“The shipyards we use have a dock, big cranes and all the necessary equipment,” says Petter Heier, managing director of Grieg Green, which was established in 2010. “It’s far easier, and safer, to strip down a ship on a dry dock than on a beach.”

While much of the work is carried out in China and Turkey, Heier is always on the lookout for new shipyards that meet his requirements.

"Demand for our services is growing," Heier explains. "More pressure is being applied by third parties on the shipping companies—by the banks, customers and companies’ own employees. These companies are holding themselves accountable, and choosing to operate more responsibly on their own.”

Contagious commitment

Last spring, Holth hosted meetings with her Nordic compatriots. The list includes Nordea, which is now on board with the responsible ship recycling standards initiative.

“Our aim, through RSRS and ongoing dialogue with customers, is to promote sustainable ship recycling," says Thor-Erik Bech, who, together with Geir Atle Lerkerød, heads Nordea’s global shipping and offshore unit. "We believe that the engagement shown by leading banks in the sector, like DNB and Nordea, represents a major step toward change in this vital area.”

This year, the United Nations’ (UN’s) World Oceans Day was celebrated on 8 June. On this day, Holth and her colleagues traveled to New York where they attended a working group that followed the launch of the UN Global Compact’s Sustainable Ocean Business Action Platform. Participants are scheduled to meet again later this month.

The new platform is committed to initiatives that support the UN’s pursuit of 17 sustainability targets. Efforts that revolve around commercial maritime operations are led by Sturla Henriksen, the former chairman of the Norwegian Shipowners’ Association who has served as a UN Special Advisor since the start of 2018.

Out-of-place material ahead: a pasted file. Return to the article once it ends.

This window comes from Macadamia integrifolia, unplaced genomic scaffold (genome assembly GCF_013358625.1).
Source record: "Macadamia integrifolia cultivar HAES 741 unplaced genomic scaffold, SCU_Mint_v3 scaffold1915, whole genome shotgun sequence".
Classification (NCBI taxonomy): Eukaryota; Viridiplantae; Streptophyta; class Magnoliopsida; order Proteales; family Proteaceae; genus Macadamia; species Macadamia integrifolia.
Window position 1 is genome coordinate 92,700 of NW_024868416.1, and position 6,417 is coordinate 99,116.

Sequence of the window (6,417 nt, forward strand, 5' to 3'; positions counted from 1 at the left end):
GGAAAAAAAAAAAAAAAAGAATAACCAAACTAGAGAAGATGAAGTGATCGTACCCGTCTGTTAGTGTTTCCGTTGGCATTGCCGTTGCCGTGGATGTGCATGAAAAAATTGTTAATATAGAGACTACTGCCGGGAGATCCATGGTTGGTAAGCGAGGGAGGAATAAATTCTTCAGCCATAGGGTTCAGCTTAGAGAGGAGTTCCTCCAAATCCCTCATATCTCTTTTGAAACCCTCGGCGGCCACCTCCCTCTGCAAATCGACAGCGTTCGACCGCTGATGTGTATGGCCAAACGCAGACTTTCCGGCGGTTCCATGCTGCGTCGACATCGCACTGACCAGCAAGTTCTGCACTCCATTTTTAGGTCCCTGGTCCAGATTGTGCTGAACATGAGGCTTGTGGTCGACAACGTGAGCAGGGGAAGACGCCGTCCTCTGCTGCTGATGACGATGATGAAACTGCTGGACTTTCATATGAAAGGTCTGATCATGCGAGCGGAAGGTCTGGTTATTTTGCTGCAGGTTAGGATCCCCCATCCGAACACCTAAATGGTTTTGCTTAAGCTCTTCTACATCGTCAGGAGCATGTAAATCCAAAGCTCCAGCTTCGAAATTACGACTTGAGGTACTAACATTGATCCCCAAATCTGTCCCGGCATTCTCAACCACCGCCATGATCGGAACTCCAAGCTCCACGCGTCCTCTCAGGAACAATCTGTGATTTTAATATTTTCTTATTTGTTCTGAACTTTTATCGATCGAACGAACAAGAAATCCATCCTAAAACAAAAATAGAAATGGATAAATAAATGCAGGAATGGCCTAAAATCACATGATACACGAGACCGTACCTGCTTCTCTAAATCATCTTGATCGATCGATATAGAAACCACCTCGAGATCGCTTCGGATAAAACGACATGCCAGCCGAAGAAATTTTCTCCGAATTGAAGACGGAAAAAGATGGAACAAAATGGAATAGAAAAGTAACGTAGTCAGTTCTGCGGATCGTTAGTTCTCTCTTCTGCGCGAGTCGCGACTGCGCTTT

The primary objective is to inspire action from within the shipping industry—instead of waiting for the passage of laws and regulations—in collaboration with compatriots from around the world. Shipping is an international business that can be tough to regulate. It’s not covered by the Paris Agreement.

The industry has a big footprint. Consequently, change doesn’t happen overnight. While the IMO is combating emissions and actively pushing for safer, more sustainable shipbreaking practices, it will take time to achieve the goals associated with these efforts.

“If we can help to implement these changes, it will be to everyone's benefit,” Holth concludes.

Holth is scheduled to speak at the "Havet" ocean summit in Oslo on 16 October 2018. For more information about the conference click here or on the button at the bottom of this page

This article is part of a series entitled "The Ocean". These stories were produced by DNX Studio, an affiliate of TradeWinds and its publisher, NHST Global Publications, on behalf of various advertisers.